A dual diagnosis, also called a co-occurring disorder, is a term ascribed to someone who simultaneously has a substance abuse disorder and a mental illness. As of 2014, nearly eight million adults had a dual diagnosis. Although multiple conditions are present in a dual diagnosis, one condition might be more severe than the other. Furthermore, people with mental illnesses are more likely to develop an addiction or turn to substance abuse to manage their problems. Therefore, if your teen has been diagnosed with a co-occurring disorder, it’s important to seek help as soon as possible.

In the case of a dual diagnosis, either the mental illness or the addiction can come first. Your teen may be diagnosed with one of many psychiatric disorders including depression, eating disorders, bipolar disorder, borderline personality disorder, a panic disorder, and schizophrenia. An addiction can also come in a variety of forms such as alcohol, drugs, gambling, or sex. Sometimes, your teen may have multiple addictions. Depending on the type of psychiatric problem and addiction involved, your child may have the addiction treated first, with attention later turned to the mental illness, or he or she may get treatment for both simultaneously.

The Importance of Seeking Help

While it’s important to seek help for your child when symptoms of either an addiction or a mental illness develop, it is just as important to make sure that your teenager gets the right treatment. If the addiction is treated first, the mental health issue remains undiagnosed, increasing the chance of relapse. When your child is getting treatment simultaneously for both conditions, he or she will probably see two different doctors. This creates a fragmented approach to care. Additionally, one doctor might fail to prescribe medicine for fear of making the concurring condition worse.

As statistics from dualdiagnosis.org show, many people receive effective treatment for just one condition and not the other:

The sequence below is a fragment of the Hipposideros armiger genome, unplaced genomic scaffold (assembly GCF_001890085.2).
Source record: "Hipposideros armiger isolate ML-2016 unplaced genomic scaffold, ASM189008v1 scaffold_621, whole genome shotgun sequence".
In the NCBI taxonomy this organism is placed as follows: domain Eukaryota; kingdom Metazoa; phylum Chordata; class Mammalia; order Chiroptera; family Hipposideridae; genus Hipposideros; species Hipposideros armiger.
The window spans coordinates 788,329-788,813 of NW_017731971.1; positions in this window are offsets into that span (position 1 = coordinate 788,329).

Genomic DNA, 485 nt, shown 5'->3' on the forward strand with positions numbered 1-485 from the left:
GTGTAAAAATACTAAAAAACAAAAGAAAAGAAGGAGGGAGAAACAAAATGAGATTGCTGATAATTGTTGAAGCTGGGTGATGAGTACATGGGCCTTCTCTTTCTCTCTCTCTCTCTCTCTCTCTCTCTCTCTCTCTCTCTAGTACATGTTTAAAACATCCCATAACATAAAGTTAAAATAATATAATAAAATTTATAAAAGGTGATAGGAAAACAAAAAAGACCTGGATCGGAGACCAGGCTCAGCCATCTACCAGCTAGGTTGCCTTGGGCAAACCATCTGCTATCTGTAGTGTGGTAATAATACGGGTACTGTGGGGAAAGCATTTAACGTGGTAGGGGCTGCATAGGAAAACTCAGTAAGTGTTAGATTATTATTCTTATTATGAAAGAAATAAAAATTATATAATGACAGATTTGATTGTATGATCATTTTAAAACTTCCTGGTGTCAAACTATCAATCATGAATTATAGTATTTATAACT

• Of all adults living with a co-occurring problem, only 34% get adequate help for an underlying psychological problem.
  • Only 2% of people with a dual diagnosis enter a rehab center.
  • Less than 15% of people get sufficient help for both a substance abuse problem and a mental illness.

Signs and Symptoms of a Problem

There are several reasons why doctors might fail to make a dual diagnosis. One is that symptoms of both disorders may overlap. According to the National Alliance on Mental Illness (NAMI), certain symptoms may be present that signal a mental illness and a substance abuse problem, which makes it more difficult to have a clear diagnosis.

Symptoms of a mental illness include:

  • Confused thoughts
  • Difficulty concentrating
  • Extreme mood swings or changes
  • Withdrawing from social activities and avoiding friends
  • Thinking or talking about committing suicide or otherwise causing self-harm

The following symptoms may signal a substance abuse problem:

  • Noticeable changes in behavior
  • Isolating oneself from family and friends
  • Partaking in risky activities and behavior
  • Increasing the volume or diversity of substances used
  • Developing a higher tolerance and showing signs of withdrawal if the substance is stopped
  • Feeling non-functional without using substances

Both a mental health issue and a substance abuse problem have social, psychological, and biological components. Sometimes, it can be difficult for a provider to make a diagnosis if the symptoms overlap. A delayed or incorrect diagnosis can also be made due to the provider’s inadequate training or inadequate screening. Either way, postponing a diagnosis can result in additional problems such as a higher likelihood of incarceration or legal trouble, a physical health problem, homelessness or job loss, and suicide.

Treatment for a Dual Diagnosis

Mental illness and substance abuse often go hand-in-hand. Unfortunately, it’s not always easy for healthcare providers to distinguish between the two. Without proper treatment, teens face the risk of an uncontrolled substance abuse issue or a relapse. They may also inflict self-harm if their mental health issue isn’t addressed.

While the statistics for dual disorder treatment appear grim, there is hope for your teen. Integrated treatment, which addresses both conditions at once, is the most successful form of care. A treatment plan may include detoxification, psychotherapy, medications for certain mental illnesses, and supportive housing that provides support for people who are newly sober. Treatment sessions usually take place at an in-patient center, such as Centered Health in Malibu, CA. Here, your child will get sufficient treatment in a safe, nurturing, and supportive environment. Don’t wait for help – call or contact Centered Health today if your teen is showing signs of mental illness and substance abuse.

Sources:

https://www.nami.org/Learn-More/Mental-Health-Conditions/Related-Conditions/Dual-Diagnosis

https://www.samhsa.gov/disorders
https://www.psychologytoday.com/us/blog/the-anatomy-addiction/201110/what-is-dual-diagnosis
https://www.psychologytoday.com/us/blog/the-anatomy-addiction/201110/what-is-dual-diagnosis